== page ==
Appellant was handcuffed and placed in the rear seat of the patrol car. Officer Smith opened the front door of appellant's Cadillac, whereupon he noticed an ‘extremely strong’ odor of fresh marijuana. He also saw what appeared to be burnt and unburnt marijuana seeds on the front seat, floorboard, and back seat of the vehicle.
Because of the manner in which the convertible was constructed, Officer Smith could tell that the odor was emanating from the trunk of the Cadillac. He was able to partially view the trunk compartment through the ‘well’ into which the convertible top retracted from the back seat of the vehicle; however he could not observe any of the contents in the trunk because he did not have his flashlight with him. Officer Smith opened the trunk with the key from the ignition; he found a set of scales, and a bag containing a ‘brick’ of what appeared to be marijuana, packaged in a form for sale. Also, pushed down in the crack of the rear seat, the police discovered some wrapped tablets and white powder subsequently identified as codeine.
The ‘brick’ and the contents of the five baggies found on appellant's person, were determined to be marijuana.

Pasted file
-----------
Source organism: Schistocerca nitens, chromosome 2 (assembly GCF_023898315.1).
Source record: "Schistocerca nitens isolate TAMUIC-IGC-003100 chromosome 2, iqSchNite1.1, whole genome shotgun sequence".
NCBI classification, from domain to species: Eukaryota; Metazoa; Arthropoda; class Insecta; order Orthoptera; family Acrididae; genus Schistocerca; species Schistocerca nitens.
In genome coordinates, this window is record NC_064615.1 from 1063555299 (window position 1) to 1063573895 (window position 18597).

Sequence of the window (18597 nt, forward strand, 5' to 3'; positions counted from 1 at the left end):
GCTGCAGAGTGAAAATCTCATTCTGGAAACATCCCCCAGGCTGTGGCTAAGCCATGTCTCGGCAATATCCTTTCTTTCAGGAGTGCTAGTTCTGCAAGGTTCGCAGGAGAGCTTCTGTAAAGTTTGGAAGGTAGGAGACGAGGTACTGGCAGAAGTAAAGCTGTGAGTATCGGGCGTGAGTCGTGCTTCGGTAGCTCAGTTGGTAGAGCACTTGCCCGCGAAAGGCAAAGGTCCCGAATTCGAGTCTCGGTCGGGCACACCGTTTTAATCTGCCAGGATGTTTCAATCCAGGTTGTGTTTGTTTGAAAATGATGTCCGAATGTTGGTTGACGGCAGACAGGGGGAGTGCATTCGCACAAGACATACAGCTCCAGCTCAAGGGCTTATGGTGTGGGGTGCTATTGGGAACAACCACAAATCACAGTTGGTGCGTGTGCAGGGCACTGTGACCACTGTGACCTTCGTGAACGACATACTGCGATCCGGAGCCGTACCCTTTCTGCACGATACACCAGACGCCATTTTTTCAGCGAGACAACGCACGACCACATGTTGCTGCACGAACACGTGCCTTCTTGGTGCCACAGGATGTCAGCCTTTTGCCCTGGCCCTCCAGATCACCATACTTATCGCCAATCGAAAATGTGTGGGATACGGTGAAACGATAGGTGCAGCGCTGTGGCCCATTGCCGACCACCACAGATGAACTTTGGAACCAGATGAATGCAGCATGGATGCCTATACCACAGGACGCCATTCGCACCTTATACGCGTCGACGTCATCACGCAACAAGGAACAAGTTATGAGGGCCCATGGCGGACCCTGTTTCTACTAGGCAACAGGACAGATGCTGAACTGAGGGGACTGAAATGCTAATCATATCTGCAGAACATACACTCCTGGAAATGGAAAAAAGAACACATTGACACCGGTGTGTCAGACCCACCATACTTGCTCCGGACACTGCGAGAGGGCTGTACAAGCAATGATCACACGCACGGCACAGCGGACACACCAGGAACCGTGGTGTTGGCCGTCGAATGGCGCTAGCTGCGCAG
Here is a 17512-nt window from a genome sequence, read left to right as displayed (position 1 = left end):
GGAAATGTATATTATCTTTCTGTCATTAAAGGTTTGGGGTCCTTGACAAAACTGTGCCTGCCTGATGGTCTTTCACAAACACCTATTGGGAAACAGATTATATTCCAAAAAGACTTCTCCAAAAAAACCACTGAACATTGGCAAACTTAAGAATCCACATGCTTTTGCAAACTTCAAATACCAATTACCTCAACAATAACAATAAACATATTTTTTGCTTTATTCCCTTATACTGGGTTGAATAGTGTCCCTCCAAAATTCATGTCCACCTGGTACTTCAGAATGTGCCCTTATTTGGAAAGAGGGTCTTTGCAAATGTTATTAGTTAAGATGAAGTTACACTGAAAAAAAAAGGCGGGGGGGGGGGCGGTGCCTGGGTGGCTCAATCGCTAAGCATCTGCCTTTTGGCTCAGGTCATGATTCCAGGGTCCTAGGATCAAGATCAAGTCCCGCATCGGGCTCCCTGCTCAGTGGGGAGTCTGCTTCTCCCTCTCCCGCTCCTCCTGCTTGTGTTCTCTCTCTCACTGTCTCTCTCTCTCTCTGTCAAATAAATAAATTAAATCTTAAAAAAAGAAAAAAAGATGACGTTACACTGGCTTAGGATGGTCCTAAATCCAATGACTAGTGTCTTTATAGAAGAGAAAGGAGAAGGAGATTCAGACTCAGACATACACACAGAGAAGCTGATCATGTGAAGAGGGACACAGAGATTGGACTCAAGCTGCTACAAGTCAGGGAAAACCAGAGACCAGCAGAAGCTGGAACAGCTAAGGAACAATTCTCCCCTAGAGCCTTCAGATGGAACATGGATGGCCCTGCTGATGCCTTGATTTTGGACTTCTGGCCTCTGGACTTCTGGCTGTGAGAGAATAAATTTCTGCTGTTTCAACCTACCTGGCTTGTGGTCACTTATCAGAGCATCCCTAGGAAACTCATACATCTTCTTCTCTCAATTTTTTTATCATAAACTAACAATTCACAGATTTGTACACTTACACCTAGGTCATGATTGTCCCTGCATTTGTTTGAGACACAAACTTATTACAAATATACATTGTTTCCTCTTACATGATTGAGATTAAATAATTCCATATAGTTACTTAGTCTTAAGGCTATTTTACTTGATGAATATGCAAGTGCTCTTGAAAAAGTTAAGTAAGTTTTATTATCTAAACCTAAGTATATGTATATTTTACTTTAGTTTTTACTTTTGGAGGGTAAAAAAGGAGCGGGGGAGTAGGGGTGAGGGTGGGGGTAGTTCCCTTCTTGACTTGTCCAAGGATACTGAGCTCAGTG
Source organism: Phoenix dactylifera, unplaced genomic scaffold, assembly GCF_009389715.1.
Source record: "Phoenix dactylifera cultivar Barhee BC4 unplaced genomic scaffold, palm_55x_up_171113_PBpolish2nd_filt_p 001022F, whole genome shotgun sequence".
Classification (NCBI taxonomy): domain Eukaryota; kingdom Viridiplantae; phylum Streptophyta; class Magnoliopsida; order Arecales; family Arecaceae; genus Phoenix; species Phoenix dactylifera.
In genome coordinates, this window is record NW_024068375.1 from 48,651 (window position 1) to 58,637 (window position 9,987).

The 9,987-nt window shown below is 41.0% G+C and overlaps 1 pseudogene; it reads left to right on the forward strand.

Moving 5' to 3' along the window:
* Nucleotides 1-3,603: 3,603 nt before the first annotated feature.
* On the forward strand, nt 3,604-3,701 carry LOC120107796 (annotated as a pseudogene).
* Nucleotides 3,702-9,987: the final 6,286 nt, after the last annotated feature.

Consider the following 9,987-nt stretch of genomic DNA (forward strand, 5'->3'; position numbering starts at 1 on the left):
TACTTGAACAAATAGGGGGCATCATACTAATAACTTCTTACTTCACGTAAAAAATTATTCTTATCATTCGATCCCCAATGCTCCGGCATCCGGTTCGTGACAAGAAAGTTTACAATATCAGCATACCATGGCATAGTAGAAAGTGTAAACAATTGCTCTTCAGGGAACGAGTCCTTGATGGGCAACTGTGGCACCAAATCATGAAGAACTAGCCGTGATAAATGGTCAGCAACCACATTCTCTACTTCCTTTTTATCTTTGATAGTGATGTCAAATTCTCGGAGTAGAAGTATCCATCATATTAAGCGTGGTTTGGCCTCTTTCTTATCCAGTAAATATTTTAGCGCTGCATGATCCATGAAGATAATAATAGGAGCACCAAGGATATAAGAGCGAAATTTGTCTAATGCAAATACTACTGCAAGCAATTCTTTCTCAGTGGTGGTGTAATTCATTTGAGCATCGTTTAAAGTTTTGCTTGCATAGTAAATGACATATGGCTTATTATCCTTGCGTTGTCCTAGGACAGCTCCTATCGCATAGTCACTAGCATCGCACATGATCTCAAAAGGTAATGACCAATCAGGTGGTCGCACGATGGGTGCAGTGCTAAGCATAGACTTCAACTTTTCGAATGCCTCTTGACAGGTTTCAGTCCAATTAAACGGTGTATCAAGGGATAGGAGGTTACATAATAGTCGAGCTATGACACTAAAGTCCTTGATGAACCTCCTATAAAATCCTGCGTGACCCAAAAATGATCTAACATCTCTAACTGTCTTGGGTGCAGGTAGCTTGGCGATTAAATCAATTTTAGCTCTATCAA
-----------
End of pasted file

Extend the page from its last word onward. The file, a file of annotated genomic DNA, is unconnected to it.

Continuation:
LEGALITY OF THE SEARCH
Appellant contends that the patdown search of his person and the subsequent search of his vehicle were illegal and that the contraband seized as a result of the search should have been suppressed.
When the driver of an automobile fails to present his driver's license or other satisfactory evidence of his identity for examination by an officer, the law requires that he be arrested and taken without unnecessay delay before a magistrate. (Veh.Code, s 40302, subd. (a).) When it becomes necessary for an officer to confine a traffic law violator within his police vehicle the officer is entitled to conduct a patdown search for weapons. (People v. Brisendine (1975) 13 Cal.3d 528, 537—538, 119 Cal.Rptr. 315, 531 P.2d 1099, see also People v. Superior Court (Simon) (1972) 8 Cal.3d 186, 214.) In such a situation the increased danger to the officer warrants the patdown, and there is no need to independently establish a factual basis that the arrestee is armed prior to the patdown.